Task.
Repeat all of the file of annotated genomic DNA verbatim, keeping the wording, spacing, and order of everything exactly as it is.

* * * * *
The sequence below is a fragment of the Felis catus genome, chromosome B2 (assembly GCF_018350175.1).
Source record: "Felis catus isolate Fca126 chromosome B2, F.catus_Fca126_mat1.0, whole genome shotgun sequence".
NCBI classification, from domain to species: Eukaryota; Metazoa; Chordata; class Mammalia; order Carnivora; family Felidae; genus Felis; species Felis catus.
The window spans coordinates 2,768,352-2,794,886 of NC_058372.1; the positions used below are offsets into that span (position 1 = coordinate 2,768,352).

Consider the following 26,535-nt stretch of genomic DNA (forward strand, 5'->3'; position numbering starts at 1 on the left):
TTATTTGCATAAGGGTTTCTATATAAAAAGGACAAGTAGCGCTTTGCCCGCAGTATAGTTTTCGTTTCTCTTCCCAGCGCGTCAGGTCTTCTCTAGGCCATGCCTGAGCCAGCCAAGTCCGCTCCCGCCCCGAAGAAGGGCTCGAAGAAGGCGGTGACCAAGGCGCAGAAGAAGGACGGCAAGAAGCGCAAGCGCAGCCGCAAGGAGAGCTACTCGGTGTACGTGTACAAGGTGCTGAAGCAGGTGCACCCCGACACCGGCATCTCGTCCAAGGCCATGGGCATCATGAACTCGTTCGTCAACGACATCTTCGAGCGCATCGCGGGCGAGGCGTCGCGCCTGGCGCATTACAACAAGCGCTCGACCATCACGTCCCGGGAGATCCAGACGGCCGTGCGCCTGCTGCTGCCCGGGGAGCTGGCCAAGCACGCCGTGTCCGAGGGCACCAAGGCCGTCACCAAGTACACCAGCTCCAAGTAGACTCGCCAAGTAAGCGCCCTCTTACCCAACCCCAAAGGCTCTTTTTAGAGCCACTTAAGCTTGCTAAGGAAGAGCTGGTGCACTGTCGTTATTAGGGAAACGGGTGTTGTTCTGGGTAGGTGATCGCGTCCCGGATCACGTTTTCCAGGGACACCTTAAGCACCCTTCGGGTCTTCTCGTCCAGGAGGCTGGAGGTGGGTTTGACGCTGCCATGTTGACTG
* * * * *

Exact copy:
The sequence below is a fragment of the Felis catus genome, chromosome B2 (assembly GCF_018350175.1).
Source record: "Felis catus isolate Fca126 chromosome B2, F.catus_Fca126_mat1.0, whole genome shotgun sequence".
NCBI classification, from domain to species: Eukaryota; Metazoa; Chordata; class Mammalia; order Carnivora; family Felidae; genus Felis; species Felis catus.
The window spans coordinates 2,768,352-2,794,886 of NC_058372.1; the positions used below are offsets into that span (position 1 = coordinate 2,768,352).

Consider the following 26,535-nt stretch of genomic DNA (forward strand, 5'->3'; position numbering starts at 1 on the left):
TTATTTGCATAAGGGTTTCTATATAAAAAGGACAAGTAGCGCTTTGCCCGCAGTATAGTTTTCGTTTCTCTTCCCAGCGCGTCAGGTCTTCTCTAGGCCATGCCTGAGCCAGCCAAGTCCGCTCCCGCCCCGAAGAAGGGCTCGAAGAAGGCGGTGACCAAGGCGCAGAAGAAGGACGGCAAGAAGCGCAAGCGCAGCCGCAAGGAGAGCTACTCGGTGTACGTGTACAAGGTGCTGAAGCAGGTGCACCCCGACACCGGCATCTCGTCCAAGGCCATGGGCATCATGAACTCGTTCGTCAACGACATCTTCGAGCGCATCGCGGGCGAGGCGTCGCGCCTGGCGCATTACAACAAGCGCTCGACCATCACGTCCCGGGAGATCCAGACGGCCGTGCGCCTGCTGCTGCCCGGGGAGCTGGCCAAGCACGCCGTGTCCGAGGGCACCAAGGCCGTCACCAAGTACACCAGCTCCAAGTAGACTCGCCAAGTAAGCGCCCTCTTACCCAACCCCAAAGGCTCTTTTTAGAGCCACTTAAGCTTGCTAAGGAAGAGCTGGTGCACTGTCGTTATTAGGGAAACGGGTGTTGTTCTGGGTAGGTGATCGCGTCCCGGATCACGTTTTCCAGGGACACCTTAAGCACCCTTCGGGTCTTCTCGTCCAGGAGGCTGGAGGTGGGTTTGACGCTGCCATGTTGACTG